Friday, July 14, 2006

Terrorism litigation threatens loaned antiquities

I find the following article very troubling! This type of court ruling could eliminate the willingness of countries to loan cultural exhibits to institutions in the United States and severely restrict the access of American scholars to "Old World" historical artifacts. Cultural heritage should not be used as a political pawn between nations. World history is a heritage we all share so historical artifacts should be treated as items in the public trust not subject to ownership and sale by private individuals.

Antiquities Stuck in Legal Limbo - Los Angeles Times: "For decades, scholars at the University of Chicago's Oriental Institute have painstakingly pieced together ancient clay tablets they had on loan from the government of Iran ? deciphering the cuneiform writings and studying what these thousands of fragments revealed about the history of Persia.

But now, this treasure trove sits in the middle of a politically charged legal battle that has museum professionals worried about the willingness of other countries to loan artifacts to the U.S.

A federal court last month upheld a decision to seize and sell off the collection, in order to raise funds to compensate Americans injured in a terrorist attack in the Middle East. The reasoning, according to court documents, is that the Islamic Republic of Iran is a state sponsor of terrorism.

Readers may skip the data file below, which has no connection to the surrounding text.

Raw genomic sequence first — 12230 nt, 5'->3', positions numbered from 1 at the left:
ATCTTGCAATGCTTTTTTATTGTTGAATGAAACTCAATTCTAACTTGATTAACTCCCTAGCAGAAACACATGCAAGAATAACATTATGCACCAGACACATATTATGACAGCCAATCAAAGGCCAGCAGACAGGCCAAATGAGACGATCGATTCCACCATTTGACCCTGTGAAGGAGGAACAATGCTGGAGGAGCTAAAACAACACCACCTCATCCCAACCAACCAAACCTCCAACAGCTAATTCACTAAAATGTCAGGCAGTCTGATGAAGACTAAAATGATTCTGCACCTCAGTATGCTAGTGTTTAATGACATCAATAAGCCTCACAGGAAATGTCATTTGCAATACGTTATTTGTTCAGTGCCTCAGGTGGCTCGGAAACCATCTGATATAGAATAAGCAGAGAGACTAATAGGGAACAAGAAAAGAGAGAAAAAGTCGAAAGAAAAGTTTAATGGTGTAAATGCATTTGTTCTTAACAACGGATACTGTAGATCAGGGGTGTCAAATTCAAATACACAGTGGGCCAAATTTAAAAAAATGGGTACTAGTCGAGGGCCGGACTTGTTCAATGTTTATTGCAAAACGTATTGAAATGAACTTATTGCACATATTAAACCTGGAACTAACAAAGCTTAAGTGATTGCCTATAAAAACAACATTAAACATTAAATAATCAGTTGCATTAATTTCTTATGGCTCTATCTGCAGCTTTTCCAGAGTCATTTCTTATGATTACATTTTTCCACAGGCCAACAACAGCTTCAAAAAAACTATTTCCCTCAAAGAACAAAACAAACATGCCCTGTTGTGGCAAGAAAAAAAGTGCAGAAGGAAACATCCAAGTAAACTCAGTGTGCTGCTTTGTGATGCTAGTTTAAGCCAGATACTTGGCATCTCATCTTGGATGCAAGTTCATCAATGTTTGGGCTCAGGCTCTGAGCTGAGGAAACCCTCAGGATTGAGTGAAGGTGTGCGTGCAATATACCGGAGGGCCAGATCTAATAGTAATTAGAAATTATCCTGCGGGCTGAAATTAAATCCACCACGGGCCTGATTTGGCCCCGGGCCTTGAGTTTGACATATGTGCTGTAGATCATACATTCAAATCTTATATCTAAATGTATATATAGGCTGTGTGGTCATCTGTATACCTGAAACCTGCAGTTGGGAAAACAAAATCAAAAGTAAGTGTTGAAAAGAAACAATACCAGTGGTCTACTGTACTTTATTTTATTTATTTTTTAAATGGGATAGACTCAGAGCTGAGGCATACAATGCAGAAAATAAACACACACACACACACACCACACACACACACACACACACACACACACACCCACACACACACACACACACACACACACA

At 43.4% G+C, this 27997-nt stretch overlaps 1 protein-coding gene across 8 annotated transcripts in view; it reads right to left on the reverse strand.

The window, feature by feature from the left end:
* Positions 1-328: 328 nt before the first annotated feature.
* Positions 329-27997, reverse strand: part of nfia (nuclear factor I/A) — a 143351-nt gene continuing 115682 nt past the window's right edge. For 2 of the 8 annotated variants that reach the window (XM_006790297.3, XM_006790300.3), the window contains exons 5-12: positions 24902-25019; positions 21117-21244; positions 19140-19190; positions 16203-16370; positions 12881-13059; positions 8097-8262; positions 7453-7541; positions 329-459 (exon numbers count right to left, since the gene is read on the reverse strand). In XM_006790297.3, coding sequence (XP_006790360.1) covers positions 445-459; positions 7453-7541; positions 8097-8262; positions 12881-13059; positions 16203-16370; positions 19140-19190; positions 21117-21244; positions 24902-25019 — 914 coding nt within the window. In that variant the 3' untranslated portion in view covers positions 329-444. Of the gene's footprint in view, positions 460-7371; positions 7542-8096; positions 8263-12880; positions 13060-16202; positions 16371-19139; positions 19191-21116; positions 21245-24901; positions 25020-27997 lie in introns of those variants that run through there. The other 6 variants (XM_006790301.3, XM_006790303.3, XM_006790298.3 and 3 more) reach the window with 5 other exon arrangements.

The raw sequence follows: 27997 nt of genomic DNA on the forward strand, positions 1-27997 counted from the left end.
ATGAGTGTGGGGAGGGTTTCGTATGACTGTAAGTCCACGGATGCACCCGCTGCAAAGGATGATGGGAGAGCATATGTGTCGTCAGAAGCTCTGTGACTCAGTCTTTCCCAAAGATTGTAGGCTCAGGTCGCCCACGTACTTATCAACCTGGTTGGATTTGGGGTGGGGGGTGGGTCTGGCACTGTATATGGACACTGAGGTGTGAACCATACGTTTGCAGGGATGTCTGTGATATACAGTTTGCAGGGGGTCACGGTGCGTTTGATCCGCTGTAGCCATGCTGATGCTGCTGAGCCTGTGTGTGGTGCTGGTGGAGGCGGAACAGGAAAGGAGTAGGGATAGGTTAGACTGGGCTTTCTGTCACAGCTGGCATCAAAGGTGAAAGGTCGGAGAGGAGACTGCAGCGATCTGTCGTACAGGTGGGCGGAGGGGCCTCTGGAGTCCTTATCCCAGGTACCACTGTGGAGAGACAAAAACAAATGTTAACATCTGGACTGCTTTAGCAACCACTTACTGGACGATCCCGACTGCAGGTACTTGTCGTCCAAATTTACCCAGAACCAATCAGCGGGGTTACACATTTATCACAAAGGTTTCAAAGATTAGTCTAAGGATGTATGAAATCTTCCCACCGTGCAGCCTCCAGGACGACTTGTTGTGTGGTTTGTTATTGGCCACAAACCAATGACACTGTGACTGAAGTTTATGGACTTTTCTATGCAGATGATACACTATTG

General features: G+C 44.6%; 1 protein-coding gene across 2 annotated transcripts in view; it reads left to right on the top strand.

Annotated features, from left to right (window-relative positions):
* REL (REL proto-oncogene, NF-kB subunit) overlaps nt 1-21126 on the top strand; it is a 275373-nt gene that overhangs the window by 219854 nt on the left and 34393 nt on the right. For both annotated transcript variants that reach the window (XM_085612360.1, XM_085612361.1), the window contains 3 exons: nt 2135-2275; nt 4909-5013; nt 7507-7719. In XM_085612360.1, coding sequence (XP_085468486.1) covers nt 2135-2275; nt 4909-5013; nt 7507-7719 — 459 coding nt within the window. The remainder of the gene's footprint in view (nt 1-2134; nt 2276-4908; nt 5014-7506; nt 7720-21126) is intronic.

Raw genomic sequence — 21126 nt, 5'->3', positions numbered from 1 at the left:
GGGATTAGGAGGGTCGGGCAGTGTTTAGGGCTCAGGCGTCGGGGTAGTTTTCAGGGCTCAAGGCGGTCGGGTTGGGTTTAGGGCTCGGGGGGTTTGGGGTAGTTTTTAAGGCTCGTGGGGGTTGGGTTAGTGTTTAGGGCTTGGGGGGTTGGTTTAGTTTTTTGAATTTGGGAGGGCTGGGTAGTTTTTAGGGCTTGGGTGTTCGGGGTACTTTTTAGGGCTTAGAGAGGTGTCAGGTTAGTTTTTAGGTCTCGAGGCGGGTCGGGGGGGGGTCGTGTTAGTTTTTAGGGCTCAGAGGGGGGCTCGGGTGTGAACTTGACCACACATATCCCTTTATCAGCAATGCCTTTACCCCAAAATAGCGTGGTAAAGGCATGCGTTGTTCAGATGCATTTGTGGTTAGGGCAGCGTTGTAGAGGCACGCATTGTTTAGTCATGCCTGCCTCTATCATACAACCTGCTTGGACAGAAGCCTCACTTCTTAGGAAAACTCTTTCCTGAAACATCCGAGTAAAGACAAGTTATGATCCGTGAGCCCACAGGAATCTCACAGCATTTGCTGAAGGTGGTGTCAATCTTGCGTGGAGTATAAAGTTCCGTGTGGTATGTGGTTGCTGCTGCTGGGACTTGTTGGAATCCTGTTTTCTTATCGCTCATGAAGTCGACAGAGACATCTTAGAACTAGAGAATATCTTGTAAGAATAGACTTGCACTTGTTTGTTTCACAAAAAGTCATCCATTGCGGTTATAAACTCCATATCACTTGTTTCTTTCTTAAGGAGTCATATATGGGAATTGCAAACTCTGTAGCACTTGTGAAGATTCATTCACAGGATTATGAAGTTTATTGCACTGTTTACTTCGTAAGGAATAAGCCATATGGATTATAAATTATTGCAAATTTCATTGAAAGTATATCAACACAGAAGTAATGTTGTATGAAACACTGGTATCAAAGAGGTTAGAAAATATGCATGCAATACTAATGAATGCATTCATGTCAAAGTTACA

The lawsuit dates back to a 1997 attack in Israel, when suicide bombers attacked the Ben Yehuda mall in downtown Jerusalem. Five people were killed and more than 190 were injured. Hamas, the party that controls the current Palestinian government and has received some support from Iran, claimed responsibility for the bombing.

Some of the survivors were Americans, who filed suit in federal court in Chicago against Iran in 2001. They said that the country was responsible for their injuries because of its support of Hamas.

A federal judge in 2003 ruled in their favor and, when Iran didn't appear in court to fight the claim, awarded the survivors more than $400 million.

That opened the way for the plaintiffs to go after Iran's assets in America ? including the collection of ancient Persian tablets.

Patty Gerstenblith, a professor of cultural property law at DePaul University College of Law in Chicago, said this was believed to be the first case to link cultural artifacts on loan to terrorism litigation."